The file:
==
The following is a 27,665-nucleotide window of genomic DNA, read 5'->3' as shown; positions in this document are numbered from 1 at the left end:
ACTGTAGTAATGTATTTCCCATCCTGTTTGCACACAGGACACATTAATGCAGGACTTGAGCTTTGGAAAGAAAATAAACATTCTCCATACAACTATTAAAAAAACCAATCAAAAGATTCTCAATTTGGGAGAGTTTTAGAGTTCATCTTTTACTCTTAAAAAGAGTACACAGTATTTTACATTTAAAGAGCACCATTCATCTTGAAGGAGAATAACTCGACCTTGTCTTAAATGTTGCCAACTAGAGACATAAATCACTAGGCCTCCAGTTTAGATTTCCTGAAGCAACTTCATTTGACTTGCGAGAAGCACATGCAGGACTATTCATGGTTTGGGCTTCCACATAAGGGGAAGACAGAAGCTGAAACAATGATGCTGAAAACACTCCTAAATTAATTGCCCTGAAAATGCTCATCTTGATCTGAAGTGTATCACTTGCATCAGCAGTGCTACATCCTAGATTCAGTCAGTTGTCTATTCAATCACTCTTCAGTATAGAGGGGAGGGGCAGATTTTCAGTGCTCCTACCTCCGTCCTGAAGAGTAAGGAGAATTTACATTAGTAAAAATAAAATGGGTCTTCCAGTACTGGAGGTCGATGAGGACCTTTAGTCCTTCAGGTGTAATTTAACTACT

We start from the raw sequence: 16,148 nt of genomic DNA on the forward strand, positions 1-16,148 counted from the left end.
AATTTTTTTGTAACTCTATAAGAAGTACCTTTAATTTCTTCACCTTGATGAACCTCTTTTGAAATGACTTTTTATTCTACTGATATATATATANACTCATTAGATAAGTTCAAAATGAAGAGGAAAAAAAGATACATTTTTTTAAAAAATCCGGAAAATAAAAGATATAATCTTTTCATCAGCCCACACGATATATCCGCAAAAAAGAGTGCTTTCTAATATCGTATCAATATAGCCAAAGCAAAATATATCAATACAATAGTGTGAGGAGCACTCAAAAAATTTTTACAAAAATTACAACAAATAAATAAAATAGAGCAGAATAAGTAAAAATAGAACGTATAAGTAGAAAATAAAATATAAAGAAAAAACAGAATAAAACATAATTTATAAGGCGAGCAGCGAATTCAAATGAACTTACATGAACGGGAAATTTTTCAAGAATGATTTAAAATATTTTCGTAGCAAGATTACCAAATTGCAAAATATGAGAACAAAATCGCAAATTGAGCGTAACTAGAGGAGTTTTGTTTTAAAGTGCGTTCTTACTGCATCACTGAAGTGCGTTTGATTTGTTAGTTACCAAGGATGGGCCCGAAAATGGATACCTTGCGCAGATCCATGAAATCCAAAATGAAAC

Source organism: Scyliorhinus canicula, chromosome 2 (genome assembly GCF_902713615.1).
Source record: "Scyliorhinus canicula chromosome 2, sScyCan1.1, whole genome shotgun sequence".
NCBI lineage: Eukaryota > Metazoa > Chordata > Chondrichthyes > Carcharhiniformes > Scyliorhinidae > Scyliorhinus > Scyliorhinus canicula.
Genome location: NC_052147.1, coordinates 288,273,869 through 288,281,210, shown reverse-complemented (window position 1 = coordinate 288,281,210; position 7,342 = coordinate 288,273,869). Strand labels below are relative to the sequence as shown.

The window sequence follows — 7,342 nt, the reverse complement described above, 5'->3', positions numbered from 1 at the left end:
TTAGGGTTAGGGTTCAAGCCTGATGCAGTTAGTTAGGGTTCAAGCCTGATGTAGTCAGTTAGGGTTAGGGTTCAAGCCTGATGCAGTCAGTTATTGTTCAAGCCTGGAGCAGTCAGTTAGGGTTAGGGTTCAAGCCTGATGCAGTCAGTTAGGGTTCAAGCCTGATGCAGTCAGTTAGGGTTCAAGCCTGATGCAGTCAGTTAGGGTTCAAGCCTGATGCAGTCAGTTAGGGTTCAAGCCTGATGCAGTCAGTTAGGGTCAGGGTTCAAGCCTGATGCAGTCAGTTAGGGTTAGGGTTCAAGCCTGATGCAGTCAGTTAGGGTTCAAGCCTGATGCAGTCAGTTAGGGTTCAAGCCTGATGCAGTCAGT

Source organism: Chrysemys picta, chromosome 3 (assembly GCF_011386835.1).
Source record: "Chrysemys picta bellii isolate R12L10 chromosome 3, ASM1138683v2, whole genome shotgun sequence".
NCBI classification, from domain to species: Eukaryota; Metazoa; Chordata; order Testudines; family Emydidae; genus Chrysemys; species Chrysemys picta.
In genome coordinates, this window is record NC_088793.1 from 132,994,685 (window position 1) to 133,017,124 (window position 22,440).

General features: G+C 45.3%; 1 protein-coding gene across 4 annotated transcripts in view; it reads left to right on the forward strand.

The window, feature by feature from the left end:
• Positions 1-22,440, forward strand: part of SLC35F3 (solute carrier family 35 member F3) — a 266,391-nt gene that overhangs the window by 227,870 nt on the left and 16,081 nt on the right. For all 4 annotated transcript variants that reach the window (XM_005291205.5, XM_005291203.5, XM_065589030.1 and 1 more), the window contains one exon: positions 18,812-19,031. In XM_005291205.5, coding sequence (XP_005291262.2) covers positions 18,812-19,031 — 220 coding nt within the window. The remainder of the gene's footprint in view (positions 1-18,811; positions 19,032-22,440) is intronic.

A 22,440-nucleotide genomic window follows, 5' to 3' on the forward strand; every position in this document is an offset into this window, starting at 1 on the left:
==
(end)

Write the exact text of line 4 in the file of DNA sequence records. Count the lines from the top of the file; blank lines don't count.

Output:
AATTTTTTTGTAACTCTATAAGAAGTACCTTTAATTTCTTCACCTTGATGAACCTCTTTTGAAATGACTTTTTATTCTACTGATATATATATANACTCATTAGATAAGTTCAAAATGAAGAGGAAAAAAAGATACATTTTTTTAAAAAATCCGGAAAATAAAAGATATAATCTTTTCATCAGCCCACACGATATATCCGCAAAAAAGAGTGCTTTCTAATATCGTATCAATATAGCCAAAGCAAAATATATCAATACAATAGTGTGAGGAGCACTCAAAAAATTTTTACAAAAATTACAACAAATAAATAAAATAGAGCAGAATAAGTAAAAATAGAACGTATAAGTAGAAAATAAAATATAAAGAAAAAACAGAATAAAACATAATTTATAAGGCGAGCAGCGAATTCAAATGAACTTACATGAACGGGAAATTTTTCAAGAATGATTTAAAATATTTTCGTAGCAAGATTACCAAATTGCAAAATATGAGAACAAAATCGCAAATTGAGCGTAACTAGAGGAGTTTTGTTTTAAAGTGCGTTCTTACTGCATCACTGAAGTGCGTTTGATTTGTTAGTTACCAAGGATGGGCCCGAAAATGGATACCTTGCGCAGATCCATGAAATCCAAAATGAAAC